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Buffett dubs U.S. stock market as ‘gambling parlor’

Posted May. 02, 2022 08:00,   

Updated May. 02, 2022 08:00


Berkshire Hathaway CEO and founder Warren Buffett, also known as the Oracle of Omaha, spoke critically of Wall Street in an offline shareholder meeting held in three years. He said that Wall Street has turned into a gambling parlor swarming with speculative investors coaxed by Wall Street financial businesses into seeking short-term profits.

Buffett criticized Saturday in the latest shareholder meeting of the Omaha-based company in the midwestern region of Nebraska in the United States that stock market investors are encouraged by Wall Street to think of companies as “poker chips.” He denounced the U.S. financial market as a de-facto “casino.” Bringing up a growing use of derivatives such as call options that benefit financial businesses greatly but put individual investors at risk, he said, “Wall Street makes money, one way or another, catching the crumbs that fall off the table of capitalism. They don’t make money unless people do things, and they get a piece of them. They make a lot more money when people are gambling than when they are investing.” This caused large companies to be relegated to chips on the gambling table, he explained.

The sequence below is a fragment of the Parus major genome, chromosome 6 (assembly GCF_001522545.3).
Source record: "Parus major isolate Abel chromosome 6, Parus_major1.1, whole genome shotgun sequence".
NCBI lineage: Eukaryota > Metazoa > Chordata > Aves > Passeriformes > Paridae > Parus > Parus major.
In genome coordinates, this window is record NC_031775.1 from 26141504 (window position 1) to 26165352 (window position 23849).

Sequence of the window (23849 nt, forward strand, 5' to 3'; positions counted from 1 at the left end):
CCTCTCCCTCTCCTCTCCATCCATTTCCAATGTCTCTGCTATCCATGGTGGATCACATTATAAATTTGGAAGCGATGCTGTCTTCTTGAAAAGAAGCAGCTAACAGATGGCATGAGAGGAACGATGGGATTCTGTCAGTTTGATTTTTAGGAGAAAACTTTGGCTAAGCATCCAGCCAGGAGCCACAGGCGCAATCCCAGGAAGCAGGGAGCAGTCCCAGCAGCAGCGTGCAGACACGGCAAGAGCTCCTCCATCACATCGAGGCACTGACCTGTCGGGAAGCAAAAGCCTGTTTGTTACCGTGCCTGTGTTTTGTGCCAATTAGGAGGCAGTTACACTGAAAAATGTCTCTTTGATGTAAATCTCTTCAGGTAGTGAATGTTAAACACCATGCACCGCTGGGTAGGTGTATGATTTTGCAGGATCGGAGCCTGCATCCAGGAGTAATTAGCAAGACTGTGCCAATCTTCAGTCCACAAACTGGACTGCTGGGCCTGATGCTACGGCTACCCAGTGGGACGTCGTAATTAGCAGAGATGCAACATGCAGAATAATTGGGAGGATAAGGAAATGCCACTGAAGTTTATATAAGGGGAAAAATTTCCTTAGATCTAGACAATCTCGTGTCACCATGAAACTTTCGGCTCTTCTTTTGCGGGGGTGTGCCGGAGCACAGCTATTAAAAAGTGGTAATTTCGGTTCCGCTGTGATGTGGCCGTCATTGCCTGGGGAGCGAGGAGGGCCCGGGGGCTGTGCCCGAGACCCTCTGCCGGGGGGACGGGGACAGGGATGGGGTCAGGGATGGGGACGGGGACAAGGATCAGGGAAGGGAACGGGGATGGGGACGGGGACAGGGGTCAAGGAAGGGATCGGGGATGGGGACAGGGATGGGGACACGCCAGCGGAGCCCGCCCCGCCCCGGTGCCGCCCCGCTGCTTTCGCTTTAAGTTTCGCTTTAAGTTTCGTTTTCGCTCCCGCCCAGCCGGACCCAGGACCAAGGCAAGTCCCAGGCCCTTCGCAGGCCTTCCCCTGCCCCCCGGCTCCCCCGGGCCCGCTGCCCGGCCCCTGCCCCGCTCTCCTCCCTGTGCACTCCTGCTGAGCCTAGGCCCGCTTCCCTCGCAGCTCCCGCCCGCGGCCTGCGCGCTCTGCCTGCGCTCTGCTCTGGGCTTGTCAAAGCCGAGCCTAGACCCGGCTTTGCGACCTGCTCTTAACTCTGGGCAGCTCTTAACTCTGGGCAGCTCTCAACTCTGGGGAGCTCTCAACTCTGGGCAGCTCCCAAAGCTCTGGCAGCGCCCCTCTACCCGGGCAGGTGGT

Buffett made it clear that he takes a negative stance against the incorporation of cryptocurrencies such as bitcoin into mainstream investment portfolios on Wall Street. He argued that Bitcoin is not a productive asset, adding, “It doesn’t produce anything. It’s got a magic to it and people have attached magics to lots of things.” He explained that farmland produces food ingredients and apartment buildings give owners rental income but all investors can do with bitcoin is sell it to others. Berkshire Hathaway Vice Chairman Charlie Munger, Buffett’s right-hand man, supported this viewpoint, saying, “In my life, I try to avoid things that are stupid and evil and make me look bad...and Bitcoin does all three.”

Buffett announced that he spent more than 51 billion dollars on stocks in the first quarter of this year, revealing that he bought stocks of U.S. energy companies such as Chevron and Occidental Petroleum while he purchased 9.5 percent of video gaming business Activision Blizzard. Berkshire saw a 1.6-billion-dollar loss in stock investment in this year’s first quarter, only earning 5.4 billion dollars, 53 percent down on a year-on-year basis. Buffett’s start power is still strong enough although some shareholders wish to see Buffett leave due to disappointing figures, reported The Wall Street Journal.